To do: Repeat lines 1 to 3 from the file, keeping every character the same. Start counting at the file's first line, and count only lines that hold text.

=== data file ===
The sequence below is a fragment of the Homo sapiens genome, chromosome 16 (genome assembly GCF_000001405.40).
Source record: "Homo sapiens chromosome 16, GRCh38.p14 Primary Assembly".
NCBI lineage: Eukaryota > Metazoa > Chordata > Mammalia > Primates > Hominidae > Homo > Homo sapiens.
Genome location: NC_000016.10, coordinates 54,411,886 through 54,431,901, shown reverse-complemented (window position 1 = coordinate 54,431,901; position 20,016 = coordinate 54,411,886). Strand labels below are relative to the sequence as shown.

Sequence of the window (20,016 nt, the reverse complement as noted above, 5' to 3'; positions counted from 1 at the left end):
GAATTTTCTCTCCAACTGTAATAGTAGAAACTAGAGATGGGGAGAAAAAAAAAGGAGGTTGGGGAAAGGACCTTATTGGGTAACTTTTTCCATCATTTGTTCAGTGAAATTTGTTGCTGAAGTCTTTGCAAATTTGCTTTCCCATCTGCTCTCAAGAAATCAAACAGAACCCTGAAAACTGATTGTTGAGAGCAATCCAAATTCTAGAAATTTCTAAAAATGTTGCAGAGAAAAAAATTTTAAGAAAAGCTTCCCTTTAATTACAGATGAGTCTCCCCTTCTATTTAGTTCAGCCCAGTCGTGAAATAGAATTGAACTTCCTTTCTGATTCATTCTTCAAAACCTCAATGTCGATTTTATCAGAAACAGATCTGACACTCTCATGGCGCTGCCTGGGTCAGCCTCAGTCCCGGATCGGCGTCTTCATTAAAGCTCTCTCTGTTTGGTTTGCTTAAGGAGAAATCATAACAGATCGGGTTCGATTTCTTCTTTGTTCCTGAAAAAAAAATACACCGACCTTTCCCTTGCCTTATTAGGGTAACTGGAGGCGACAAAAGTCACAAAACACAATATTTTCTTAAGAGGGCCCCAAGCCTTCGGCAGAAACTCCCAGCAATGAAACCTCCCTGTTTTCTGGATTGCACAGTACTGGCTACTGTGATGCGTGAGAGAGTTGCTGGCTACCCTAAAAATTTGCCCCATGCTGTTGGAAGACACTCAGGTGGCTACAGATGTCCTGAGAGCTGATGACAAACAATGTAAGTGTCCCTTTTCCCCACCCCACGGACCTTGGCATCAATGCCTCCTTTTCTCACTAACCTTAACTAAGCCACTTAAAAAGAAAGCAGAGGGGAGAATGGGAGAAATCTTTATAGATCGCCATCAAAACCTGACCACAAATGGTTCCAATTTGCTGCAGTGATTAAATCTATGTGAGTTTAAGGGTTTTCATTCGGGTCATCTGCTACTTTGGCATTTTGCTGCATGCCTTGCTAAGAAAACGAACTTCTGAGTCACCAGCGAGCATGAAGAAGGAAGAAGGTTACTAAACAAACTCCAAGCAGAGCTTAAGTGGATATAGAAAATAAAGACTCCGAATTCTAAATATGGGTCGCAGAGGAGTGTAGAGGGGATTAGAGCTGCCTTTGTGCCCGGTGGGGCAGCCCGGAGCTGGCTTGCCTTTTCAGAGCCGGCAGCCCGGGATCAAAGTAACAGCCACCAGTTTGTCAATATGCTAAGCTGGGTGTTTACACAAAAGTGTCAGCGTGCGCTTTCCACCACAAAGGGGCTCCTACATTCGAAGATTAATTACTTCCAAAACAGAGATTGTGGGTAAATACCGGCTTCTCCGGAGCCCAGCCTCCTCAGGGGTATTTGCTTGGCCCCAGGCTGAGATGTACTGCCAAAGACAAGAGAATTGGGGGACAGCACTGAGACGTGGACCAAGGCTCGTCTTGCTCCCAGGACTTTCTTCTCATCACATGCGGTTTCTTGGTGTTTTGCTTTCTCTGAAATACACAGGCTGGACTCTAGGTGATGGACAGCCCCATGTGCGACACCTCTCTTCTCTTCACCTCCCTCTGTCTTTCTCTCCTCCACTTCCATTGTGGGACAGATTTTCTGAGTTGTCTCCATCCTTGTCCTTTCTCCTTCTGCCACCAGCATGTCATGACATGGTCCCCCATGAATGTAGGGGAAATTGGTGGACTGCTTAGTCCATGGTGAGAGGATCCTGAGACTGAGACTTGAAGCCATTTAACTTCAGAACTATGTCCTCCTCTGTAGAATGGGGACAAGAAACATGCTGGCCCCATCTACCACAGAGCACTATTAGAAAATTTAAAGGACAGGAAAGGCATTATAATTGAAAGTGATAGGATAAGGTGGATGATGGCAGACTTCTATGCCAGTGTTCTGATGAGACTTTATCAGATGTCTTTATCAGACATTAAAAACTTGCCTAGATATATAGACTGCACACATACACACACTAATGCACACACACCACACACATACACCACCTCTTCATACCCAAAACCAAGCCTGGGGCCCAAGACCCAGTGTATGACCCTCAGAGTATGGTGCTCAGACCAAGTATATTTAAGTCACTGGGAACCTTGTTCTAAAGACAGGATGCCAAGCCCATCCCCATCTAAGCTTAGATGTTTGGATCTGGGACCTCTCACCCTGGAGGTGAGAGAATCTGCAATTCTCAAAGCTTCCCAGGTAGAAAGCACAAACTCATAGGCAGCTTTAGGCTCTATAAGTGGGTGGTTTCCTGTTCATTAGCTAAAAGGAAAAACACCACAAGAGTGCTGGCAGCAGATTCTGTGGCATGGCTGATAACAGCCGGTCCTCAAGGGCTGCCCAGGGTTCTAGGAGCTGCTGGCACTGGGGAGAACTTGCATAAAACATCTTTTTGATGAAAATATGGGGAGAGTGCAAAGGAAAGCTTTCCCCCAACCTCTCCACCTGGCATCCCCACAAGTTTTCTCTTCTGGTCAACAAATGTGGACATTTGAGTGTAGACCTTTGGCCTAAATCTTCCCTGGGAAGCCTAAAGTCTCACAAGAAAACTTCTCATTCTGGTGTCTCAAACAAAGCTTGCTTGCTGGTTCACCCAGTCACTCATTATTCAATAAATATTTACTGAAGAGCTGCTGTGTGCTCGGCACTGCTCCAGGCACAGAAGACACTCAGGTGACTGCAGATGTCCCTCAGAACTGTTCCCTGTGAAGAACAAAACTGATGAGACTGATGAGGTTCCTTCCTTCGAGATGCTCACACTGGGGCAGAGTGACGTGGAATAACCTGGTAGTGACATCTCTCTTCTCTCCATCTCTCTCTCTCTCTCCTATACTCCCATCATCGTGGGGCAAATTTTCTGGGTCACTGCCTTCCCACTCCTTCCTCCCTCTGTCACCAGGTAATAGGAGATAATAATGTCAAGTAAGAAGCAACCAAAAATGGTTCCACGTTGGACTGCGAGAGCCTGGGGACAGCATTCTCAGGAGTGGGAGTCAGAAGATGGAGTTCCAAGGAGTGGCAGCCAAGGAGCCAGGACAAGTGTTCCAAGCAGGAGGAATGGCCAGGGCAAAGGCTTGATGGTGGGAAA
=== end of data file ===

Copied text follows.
The sequence below is a fragment of the Homo sapiens genome, chromosome 16 (genome assembly GCF_000001405.40).
Source record: "Homo sapiens chromosome 16, GRCh38.p14 Primary Assembly".
NCBI lineage: Eukaryota > Metazoa > Chordata > Mammalia > Primates > Hominidae > Homo > Homo sapiens.